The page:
Tip overs

Discussion in 'Rack Mounted Engines' started by cigron, Jan 29, 2010.

  1. cigron

    cigron Member

    whats the chance of doing serious damage to your motor if your bike falls over. I have A full suspension mtb bike.Im thinking about it but ill nock it over just as shore as s#%*.

  2. Dilly Bar Rob

    Dilly Bar Rob Member

    I recently broke my carb off (HT setup). Bike fell over while on its stand (the ice under the kick stand melted over the course of a few hours). It was standing beside a big block of wood, the carb hit the block when the bike fell and broke the intake manifold. I had to "rough it" for a few days with a piece of hose holding the intake together.

    On a rack mount I suppose you could do some damage to the pull start or anything else protruding from the side.

    The bigger the engine & the higher it's mounted on the bike the more likely it is to sustain damage if the bike falls over.

    I think most "quality" compact engines should be fairly resilient to the force of a "small" fall. Most chainsaws, weedwhackers etc. are.
  3. bamabikeguy

    bamabikeguy Active Member

    As a specialist in breaking pig-iron kickstands on an overloaded Red Rocinante, 30 mph wind gusts hitting the bulky windshield on a parked recumbent Rucio, my bikes have tipped over at least 50 times....the handlebars hit first, and luckily I haven't broken but one mirror.

    If you "tip over" at 30 mph, engine damage is the least of your worries.
    Last edited: Jan 30, 2010
  4. arceeguy

    arceeguy Active Member

    But take the protective housing off of that chainsaw or weedwhacker engine and drop it.
  5. professor

    professor Active Member

    You know those strange looking bars like hoops around the front of some Harleys. Don't know if they origionally were a bike-fall-over protective devise. But, that is what I have in mind. Only on back.
  6. arceeguy

    arceeguy Active Member

    Those strange things are called crash bars or engine guards. Protection from tip overs and low side crashes.

    On a tippy rack mount motored bike, maybe a just simple bar extending a little past any engine bits would work. Maybe it could double as a tie down point for small items?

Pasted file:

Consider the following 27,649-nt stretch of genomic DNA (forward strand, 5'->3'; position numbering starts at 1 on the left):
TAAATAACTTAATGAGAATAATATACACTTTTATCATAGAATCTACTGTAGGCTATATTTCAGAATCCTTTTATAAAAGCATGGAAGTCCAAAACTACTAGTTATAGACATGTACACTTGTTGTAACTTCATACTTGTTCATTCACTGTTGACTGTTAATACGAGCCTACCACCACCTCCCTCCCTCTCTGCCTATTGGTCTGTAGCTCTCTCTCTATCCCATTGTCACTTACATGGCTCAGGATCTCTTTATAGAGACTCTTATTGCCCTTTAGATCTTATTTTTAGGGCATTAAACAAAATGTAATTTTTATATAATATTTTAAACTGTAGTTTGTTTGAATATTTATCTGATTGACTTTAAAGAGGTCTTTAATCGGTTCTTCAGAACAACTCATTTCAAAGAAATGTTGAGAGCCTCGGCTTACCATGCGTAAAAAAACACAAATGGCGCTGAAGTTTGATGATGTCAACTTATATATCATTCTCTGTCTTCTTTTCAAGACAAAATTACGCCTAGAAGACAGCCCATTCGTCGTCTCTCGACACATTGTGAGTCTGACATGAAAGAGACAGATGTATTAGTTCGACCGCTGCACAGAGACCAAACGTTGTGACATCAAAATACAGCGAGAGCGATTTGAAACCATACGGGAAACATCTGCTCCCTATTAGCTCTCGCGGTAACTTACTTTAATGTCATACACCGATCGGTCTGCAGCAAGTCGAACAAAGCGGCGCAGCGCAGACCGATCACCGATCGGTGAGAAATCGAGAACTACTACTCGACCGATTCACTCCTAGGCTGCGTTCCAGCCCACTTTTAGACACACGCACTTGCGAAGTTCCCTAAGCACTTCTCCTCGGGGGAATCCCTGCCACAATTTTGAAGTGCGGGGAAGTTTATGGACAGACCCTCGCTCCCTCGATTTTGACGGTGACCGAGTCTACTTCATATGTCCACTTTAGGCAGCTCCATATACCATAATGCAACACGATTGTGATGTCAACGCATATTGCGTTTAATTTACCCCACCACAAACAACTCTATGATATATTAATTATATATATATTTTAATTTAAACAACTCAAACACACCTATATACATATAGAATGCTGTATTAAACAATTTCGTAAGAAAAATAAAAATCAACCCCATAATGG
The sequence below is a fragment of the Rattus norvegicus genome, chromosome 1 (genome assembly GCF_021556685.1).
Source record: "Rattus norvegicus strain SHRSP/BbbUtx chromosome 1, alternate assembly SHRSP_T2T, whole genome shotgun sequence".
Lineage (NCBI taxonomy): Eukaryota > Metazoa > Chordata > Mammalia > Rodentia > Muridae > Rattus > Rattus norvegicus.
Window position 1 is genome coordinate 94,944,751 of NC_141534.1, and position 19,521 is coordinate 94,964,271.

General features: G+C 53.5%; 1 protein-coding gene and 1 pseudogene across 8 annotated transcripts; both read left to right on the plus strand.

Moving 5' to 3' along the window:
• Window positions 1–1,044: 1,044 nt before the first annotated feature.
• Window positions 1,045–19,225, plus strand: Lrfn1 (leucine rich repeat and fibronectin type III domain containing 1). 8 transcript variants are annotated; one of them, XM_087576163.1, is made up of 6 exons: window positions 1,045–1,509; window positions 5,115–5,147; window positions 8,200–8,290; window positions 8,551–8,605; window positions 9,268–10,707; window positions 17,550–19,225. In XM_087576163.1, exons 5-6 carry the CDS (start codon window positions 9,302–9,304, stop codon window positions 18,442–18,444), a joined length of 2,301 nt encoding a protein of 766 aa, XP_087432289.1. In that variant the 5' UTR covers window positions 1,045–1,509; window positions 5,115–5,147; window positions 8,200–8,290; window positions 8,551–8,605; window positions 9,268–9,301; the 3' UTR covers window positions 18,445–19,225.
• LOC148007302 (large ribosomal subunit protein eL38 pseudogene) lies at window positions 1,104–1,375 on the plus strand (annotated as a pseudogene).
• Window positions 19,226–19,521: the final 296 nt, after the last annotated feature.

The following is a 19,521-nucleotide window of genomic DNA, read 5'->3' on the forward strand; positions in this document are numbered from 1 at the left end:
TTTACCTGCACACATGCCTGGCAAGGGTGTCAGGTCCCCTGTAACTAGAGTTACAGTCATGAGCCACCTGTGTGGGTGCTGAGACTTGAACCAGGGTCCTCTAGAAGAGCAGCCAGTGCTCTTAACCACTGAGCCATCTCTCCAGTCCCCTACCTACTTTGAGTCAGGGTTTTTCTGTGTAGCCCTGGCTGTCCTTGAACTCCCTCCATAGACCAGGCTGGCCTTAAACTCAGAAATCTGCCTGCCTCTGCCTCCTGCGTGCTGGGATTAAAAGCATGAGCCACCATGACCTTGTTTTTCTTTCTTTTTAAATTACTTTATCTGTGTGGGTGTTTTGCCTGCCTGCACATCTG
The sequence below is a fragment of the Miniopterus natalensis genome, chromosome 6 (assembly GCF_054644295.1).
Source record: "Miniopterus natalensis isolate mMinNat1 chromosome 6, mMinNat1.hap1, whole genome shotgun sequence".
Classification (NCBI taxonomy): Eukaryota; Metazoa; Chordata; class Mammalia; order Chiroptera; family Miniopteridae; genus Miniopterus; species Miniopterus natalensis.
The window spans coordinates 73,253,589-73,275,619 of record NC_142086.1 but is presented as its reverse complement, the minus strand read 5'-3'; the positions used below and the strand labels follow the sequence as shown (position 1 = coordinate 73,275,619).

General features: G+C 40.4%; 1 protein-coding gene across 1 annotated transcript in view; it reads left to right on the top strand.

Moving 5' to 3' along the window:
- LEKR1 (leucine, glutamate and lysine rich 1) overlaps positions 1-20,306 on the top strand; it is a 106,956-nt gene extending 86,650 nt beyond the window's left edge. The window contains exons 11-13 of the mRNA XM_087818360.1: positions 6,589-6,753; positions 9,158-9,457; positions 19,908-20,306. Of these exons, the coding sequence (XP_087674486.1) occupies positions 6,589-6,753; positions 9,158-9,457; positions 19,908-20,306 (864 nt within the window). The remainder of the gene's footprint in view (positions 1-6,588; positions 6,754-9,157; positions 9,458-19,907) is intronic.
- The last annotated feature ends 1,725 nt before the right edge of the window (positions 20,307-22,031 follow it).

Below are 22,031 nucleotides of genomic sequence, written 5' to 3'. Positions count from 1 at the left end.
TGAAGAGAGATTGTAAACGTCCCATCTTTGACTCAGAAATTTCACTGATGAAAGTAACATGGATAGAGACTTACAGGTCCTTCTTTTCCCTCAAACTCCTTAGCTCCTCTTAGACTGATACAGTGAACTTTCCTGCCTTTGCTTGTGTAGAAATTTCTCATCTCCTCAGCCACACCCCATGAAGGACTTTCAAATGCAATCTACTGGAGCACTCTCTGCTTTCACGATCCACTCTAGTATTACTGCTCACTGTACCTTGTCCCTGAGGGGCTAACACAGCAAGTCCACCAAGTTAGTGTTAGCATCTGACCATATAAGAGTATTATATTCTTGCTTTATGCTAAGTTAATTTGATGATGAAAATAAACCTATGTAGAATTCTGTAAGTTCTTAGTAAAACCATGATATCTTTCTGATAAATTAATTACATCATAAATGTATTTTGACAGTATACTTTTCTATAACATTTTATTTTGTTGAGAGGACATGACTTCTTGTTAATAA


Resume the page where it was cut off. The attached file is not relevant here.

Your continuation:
7. augidog

    augidog Banned

    4 different GEBE's that i know have fallen over once or twice...not from imbalance, we use the greenfield stabilizer rear kick-stand on the stock bikes...but a coupla slow fall-overs and a few crashes at speed...there's never been any damage beyond cosmetic with our quality engines, and the 2-strokes usually keep running too.

    i considered incorporating crash-bars into my rear rack, decided against as overkill, but hope i'm not sorry once i'm out there on the road.
    Last edited: Jan 31, 2010
  8. EnFlaMEd

    EnFlaMEd Member

    Ive had my HT mb fall over a few times when idling and resting on its stand and everytime it has continued to run bar one time when the clutch must have released and the back wheel touched the house it was leaning against.
  9. bamabikeguy

    bamabikeguy Active Member

    Saddlebags, paniers or "off to the sides" basketry would serve dual purpose, carrying stuff and protecting the engine.
  10. darwin

    darwin Well-Known Member

    Just like a M/C you dont let them fall over. Stuff happens though thats why they make replacement parts. A double kick stand helps alot plus with a rear stand too your good to go.
  11. Esteban

    Esteban Active Member

    Use a double center kick stand or tie it up to something.
  12. I had a car-bike accident in Oct. on my GEBE-Robin 35. The bike landed on the engine and the right handlebar. The engine continued to run on it's side till I shut it off about a minute or two later. I was busy getting myself off the pavement and checking my old bod for damage. I sustained damage as did the front wheel and fork. The recoil starter cover had a little paint scratch, the end of the right hand grip was scuffed, both front and rear lights broke their mounts in the initial crash, and the little exhaust extention I'd added was pushed to the back about 1/4 inch. Otherwise, no problems. The car driver's insurance paid to replace the front wheel, fork, and the lights, eventually.
  13. PatrickW

    PatrickW Staff Member

    Like we used to say in Chicago (many,many years ago)..."Lock it up; Nail it down; or, Take it with you"...and you should not have to worry about it. Or, you could slip a sawbuck to the big guy with the Louisville Slugger who calls himself 'The Bicycle Protector'...he will keep an eye on it for you so it stays upright.<g>